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Just How Hard Is It To Write an "Original" Song?

Doc Sausage

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Joined
Nov 21, 2006
Messages
1,589
If you hang here on the LPF you are no doubt a music fan and probably a classic rock fan as well. Rather famously now, quite a few of Led Zeppelin's songs have been litigated and 'out of court settlements' were awarded. But even one of the more recent suits involving, "Stairway to Heaven", has been debunked with the discovery of a composition from the 1600's.

I too am a LP and classic rock fan and have even 'written' a few songs myself - mostly for my own enjoyment. One we did record and I created a 'poor man's copyright' by mailing the lyrics and digital recording to myself. (this in a vain attempt to establish a timeline by postmark) Many would say that 'my' song sounds like ZZ Top. Or John Lee Hooker, or Robert Johnson or...you get the drift. This far down the musical line, how easy is it to write and original song and NOT be influenced by something you may or may not even remember hearing? I mean, is the law of musical note/chord averages and your own ability - based on past influences, going to make it almost impossible? Just curious if anyone else finds this to be the case.

https://www.digitalmusicnews.com/20...y-admit-to-stealing-their-music-led-zeppelin/
 

Wilko

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Mar 11, 2002
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19,911
How hard is it? well, depends on whether you are blessed with the magical ability to do it.

For Lennon and McCartney, it seemed to be very easy. Those guys grew up on blues/rock and still were able to churn out song after song that sound completely original and still sound great today. Very few of their songs sound derivative. :hmm
 

Duceditor

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Oct 30, 2017
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26
Originality is always limited. All human accomplishment is built on the works of others. As expressed by scientist/theologian Issac Newton "If I have seen further, it is by standing upon the shoulders of giants."

We may not "see further" and those shoulders upon which we stand may themselves belong to more average people, but the truth to the principle yet remains.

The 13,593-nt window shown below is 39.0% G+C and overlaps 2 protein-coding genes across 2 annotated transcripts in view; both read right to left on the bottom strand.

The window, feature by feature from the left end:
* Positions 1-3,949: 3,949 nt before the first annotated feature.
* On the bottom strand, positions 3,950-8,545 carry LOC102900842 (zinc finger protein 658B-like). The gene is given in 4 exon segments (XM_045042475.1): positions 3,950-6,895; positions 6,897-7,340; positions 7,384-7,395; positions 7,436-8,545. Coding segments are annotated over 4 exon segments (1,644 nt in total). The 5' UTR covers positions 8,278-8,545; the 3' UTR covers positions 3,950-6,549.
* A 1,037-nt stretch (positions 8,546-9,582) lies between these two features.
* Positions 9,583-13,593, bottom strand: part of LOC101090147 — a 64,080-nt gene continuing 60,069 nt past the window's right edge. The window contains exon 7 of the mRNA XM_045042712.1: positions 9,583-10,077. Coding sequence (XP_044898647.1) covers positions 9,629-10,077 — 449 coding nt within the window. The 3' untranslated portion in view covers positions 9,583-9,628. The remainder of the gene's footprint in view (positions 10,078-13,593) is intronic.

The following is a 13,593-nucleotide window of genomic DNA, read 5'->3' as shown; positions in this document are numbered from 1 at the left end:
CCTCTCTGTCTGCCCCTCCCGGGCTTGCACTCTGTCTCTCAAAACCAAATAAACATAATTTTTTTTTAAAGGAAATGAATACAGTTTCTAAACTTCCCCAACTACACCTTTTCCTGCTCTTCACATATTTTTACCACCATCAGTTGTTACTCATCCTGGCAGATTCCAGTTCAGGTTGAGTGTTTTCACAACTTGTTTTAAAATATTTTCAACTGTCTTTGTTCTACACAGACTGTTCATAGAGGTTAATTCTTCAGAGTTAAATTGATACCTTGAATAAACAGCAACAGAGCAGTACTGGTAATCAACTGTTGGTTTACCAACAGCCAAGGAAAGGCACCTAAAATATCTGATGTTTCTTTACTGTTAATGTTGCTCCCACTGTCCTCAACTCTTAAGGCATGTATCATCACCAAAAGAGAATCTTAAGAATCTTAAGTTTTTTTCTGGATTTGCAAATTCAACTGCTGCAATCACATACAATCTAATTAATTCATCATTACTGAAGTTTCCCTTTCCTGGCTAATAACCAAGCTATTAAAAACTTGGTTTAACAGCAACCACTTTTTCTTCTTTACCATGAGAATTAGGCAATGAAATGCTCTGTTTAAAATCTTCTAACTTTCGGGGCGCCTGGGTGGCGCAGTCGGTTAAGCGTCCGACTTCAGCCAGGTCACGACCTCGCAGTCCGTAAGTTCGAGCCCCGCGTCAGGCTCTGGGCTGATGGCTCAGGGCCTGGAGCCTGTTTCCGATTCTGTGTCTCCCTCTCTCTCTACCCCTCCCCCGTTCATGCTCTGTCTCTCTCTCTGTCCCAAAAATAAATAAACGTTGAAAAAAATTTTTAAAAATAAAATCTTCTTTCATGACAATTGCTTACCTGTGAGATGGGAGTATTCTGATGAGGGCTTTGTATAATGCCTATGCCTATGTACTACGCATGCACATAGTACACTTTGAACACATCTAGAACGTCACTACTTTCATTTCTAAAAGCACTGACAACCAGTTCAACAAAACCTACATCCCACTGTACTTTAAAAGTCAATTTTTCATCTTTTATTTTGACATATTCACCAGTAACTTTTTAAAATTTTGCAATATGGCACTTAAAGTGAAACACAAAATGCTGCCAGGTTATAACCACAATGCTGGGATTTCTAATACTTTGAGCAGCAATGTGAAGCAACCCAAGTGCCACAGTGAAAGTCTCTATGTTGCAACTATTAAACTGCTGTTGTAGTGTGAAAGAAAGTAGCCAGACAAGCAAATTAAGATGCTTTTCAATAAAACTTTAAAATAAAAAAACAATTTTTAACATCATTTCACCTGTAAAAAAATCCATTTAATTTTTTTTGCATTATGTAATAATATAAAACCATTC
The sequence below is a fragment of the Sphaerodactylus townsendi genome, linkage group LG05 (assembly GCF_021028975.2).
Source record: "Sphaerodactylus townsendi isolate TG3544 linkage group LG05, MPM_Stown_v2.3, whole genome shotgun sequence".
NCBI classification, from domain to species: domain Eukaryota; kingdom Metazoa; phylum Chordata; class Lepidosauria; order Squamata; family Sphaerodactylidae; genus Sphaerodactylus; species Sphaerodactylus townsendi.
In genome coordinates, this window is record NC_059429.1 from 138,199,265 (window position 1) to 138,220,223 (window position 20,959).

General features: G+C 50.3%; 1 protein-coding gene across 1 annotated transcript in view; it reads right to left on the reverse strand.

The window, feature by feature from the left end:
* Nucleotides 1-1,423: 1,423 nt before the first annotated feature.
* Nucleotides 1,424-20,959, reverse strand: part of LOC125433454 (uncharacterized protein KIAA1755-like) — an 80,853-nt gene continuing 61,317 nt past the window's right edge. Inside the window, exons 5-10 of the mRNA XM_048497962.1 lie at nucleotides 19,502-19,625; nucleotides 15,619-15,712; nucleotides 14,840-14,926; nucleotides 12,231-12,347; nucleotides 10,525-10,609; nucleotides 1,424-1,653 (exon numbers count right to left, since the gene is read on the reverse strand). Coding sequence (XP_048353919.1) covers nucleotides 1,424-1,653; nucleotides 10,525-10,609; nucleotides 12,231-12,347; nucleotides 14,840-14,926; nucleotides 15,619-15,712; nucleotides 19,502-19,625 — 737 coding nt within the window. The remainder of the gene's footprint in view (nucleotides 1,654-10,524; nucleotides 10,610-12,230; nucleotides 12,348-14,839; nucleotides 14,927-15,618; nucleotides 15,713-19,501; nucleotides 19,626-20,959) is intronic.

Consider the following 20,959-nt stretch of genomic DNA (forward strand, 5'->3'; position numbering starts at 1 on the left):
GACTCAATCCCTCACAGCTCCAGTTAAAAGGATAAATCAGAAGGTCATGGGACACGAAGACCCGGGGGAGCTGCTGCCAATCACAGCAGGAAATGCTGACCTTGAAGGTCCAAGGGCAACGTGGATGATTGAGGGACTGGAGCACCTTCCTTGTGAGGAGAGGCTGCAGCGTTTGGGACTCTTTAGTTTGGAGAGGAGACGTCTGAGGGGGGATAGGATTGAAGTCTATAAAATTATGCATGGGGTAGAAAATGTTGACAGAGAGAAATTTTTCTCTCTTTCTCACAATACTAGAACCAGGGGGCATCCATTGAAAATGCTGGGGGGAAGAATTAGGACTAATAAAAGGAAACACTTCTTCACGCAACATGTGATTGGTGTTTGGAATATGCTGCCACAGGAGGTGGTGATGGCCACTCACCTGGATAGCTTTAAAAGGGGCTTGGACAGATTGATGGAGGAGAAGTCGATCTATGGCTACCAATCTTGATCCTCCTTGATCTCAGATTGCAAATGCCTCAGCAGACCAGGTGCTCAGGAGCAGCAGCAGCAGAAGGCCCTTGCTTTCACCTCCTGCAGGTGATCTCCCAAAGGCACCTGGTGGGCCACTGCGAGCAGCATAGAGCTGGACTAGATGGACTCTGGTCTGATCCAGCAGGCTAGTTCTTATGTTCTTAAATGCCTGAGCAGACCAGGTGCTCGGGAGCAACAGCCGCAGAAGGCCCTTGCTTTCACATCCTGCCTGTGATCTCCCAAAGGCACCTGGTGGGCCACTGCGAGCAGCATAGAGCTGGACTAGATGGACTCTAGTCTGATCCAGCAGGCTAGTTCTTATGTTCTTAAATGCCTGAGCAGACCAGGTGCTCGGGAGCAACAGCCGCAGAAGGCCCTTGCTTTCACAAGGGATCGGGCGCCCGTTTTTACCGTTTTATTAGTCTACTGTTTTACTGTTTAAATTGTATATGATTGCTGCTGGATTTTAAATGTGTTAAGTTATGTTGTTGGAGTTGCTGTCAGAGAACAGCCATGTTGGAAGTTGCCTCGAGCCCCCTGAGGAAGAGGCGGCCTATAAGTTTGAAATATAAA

Add to this that "influences" are often less than conscious. We absorb things and then forget the source. Even the language we speak is rarely "textbook" -- it is a repetition of words and expressions of others, oft learned in our earliest years.

Now add another fact: The claiming something as one's own, and hiring a lawyer to pursue monies, has little to do with any reality, and often nothing whatever to do with artistic integrity or anything else genuinely seen as "noble." A song or a story is to some people what a moving car is to some dogs, or in the case of some lawyers, just another type of ambulance filled with bleeding riches.

-don
 

AA00475Bassman

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Joined
Apr 26, 2016
Messages
3,348
Not hard , very difficult to write one people want pay and stand inline to hear live or pay for some type of recording .
 

Doc Sausage

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Joined
Nov 21, 2006
Messages
1,589
Originality is always limited. All human accomplishment is built on the works of others. As expressed by scientist/theologian Issac Newton "If I have seen further, it is by standing upon the shoulders of giants."

We may not "see further" and those shoulders upon which we stand may themselves belong to more average people, but the truth to the principle yet remains.

Add to this that "influences" are often less than conscious. We absorb things and then forget the source. Even the language we speak is rarely "textbook" -- it is a repetition of words and expressions of others, oft learned in our earliest years.

Now add another fact: The claiming something as one's own, and hiring a lawyer to pursue monies, has little to do with any reality, and often nothing whatever to do with artistic integrity or anything else genuinely seen as "noble." A song or a story is to some people what a moving car is to some dogs, or in the case of some lawyers, just another type of ambulance filled with bleeding riches.

-don

Thought provoking. Integrity should mean something too. Some artists gave credit where due. Others hoped not to get caught. Some of the examples I’ve listened to are a stretch (Geo Harrison) and others were direct nicks of melodies and lyrics. Good or bad, lawyers were a necessary evil if you were truly a victim. But then that opens it all back up to true origins. And yes, human nature to chase the deepest pockets.
 

Ed Driscoll

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Apr 24, 2002